The 32-year-old, who was between 19 and 20 weeks pregnant, suffered her first miscarriage at home in Wandsworth, south-west London, at 5.30pm. Last night, doctors said the prospects for her unborn babies was "bleak".
She was taken to King's College Hospital where she was being treated last night. The loss of the foetuses rekindled debate about whether Ms Allwood should ever have received infertility treatment and the role of the media in encouraging her to continue carrying all eight babies against medical advice.
Donald Gibb, consultant obstetrician, said in a statement last night: "Sadly she has lost three babies and the situation for the others is bleak."
The divorcee from Solihull, West Midlands, had been warned by specialists that she faced a serious risk of premature deliveries or miscarriage after deciding to go ahead with all eight births.
Doctors knew she suffered from a history of high blood pressure during pregnancy after the birth of her first child five years ago.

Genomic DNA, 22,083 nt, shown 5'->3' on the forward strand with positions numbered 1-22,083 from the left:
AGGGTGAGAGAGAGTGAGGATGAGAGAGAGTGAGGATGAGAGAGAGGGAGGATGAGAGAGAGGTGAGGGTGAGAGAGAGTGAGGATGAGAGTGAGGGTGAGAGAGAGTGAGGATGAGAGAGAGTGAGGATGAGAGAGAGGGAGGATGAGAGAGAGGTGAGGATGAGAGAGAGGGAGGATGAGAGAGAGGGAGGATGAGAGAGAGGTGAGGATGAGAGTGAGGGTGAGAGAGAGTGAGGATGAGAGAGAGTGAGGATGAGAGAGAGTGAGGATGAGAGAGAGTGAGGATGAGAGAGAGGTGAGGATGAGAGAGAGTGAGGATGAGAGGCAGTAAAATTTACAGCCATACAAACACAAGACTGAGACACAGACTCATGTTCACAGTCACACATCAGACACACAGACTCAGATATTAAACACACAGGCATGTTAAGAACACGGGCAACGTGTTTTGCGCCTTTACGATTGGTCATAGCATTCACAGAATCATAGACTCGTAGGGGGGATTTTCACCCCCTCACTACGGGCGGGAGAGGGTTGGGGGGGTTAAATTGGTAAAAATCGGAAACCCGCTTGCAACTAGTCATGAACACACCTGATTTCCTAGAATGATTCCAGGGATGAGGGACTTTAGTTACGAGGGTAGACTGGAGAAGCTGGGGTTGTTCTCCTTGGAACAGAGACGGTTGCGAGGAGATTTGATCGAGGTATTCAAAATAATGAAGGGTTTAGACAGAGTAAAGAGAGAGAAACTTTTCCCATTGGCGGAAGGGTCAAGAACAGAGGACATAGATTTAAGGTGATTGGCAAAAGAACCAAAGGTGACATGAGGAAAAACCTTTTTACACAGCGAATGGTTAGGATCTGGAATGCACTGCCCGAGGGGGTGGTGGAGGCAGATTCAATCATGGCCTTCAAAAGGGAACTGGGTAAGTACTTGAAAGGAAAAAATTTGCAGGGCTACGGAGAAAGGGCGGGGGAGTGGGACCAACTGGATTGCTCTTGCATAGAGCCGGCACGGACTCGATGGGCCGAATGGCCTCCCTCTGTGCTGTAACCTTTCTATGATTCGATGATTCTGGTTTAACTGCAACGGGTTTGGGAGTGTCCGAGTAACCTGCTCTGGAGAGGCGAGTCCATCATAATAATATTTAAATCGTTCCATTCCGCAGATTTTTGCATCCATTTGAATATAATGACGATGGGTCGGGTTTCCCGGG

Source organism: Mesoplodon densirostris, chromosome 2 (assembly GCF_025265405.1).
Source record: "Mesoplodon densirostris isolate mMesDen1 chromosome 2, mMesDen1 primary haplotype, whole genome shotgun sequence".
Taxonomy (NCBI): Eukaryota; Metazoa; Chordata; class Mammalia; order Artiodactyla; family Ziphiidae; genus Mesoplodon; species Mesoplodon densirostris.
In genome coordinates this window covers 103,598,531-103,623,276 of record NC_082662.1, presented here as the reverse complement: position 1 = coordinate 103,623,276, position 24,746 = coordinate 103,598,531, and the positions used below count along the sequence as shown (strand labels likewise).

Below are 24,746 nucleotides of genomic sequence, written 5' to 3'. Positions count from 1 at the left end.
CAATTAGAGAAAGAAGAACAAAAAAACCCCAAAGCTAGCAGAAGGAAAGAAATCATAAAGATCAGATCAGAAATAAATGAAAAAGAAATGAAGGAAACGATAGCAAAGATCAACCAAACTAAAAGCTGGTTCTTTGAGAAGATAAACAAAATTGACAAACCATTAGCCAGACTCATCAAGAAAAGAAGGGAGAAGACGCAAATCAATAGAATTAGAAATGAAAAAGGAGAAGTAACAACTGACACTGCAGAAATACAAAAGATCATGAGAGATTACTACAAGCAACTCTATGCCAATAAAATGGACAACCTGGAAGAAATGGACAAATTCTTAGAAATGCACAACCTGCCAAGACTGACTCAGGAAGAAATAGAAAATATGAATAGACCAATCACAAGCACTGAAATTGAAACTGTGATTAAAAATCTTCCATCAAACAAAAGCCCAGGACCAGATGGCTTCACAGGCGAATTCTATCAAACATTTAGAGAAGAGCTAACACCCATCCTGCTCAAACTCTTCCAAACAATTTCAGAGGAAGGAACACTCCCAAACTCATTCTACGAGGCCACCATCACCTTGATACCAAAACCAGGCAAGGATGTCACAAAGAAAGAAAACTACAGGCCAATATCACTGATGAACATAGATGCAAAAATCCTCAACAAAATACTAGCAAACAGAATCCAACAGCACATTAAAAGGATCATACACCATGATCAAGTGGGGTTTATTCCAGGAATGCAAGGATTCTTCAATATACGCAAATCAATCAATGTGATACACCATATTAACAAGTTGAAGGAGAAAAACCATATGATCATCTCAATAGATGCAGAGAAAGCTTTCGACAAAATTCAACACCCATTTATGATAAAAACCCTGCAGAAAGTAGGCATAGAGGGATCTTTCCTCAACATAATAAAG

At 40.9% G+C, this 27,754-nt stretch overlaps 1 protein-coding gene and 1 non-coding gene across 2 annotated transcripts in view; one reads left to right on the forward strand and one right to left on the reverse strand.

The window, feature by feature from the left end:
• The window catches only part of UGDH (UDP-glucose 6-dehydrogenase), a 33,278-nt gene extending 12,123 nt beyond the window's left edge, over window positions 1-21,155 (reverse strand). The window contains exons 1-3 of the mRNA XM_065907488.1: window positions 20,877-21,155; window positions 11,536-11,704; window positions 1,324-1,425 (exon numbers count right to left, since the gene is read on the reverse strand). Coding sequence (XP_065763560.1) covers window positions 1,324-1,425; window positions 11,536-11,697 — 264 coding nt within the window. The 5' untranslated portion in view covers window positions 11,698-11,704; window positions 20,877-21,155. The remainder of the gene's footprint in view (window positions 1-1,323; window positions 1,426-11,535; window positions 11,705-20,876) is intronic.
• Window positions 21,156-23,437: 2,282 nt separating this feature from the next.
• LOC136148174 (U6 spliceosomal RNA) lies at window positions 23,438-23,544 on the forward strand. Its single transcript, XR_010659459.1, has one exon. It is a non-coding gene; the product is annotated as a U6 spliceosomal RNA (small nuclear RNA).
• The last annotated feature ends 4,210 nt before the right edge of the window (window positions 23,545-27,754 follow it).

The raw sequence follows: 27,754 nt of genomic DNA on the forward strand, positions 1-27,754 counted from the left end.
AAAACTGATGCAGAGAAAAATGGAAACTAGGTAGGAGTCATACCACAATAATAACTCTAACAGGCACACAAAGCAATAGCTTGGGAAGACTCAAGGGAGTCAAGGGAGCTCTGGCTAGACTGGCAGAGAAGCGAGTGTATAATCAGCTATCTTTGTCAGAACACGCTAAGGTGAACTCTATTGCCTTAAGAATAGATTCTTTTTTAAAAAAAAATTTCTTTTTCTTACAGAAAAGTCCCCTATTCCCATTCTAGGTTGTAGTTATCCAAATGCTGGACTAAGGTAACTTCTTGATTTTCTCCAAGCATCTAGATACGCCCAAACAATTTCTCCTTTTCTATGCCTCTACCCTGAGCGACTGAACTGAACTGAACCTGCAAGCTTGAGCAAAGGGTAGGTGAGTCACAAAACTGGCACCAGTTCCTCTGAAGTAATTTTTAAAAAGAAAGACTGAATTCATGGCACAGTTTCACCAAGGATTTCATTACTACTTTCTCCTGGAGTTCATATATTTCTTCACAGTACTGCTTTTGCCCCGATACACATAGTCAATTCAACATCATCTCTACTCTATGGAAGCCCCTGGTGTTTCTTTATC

And Professor Kypros Nicolaides, head of foetal medicine at the hospital, made her aware of the dangers she faced going through with the multiple birth.
He said recently that the pregnancy would only be viable after 24 weeks when a Caesarean section would be performed.
But because of the restricted conditions, each foetus would be the equivalent of a normal baby of 16 weeks and each would stand just a one-in-three chance of survival.
The media played a crucial role in Ms Allwood's pregnancy from the moment her boyfriend, Paul Hudson, approached Central Television in Birmingham to see if they would be interested in her octuplet pregnancy. Realising from Central's interest what a story they had on their hands they contacted PR agent Max Clifford, whose former clients include such celebrity figures as Antonia de Sancha and Bienvenida Buck. But from the moment she signed a deal with the News of the World deal - reputedly for pounds 350,000 - there were fears voiced that the prospect of wealth and fame were hampering her judgement.
Multiple birth places great stress on a mother's body and makes it more difficult for each baby to develop normally.
Lord Winston, Professor of Fertility Studies at Hammersmith Hospital, London, warned that the chances of any baby being born alive and well were "virtually non-existent".Reuse content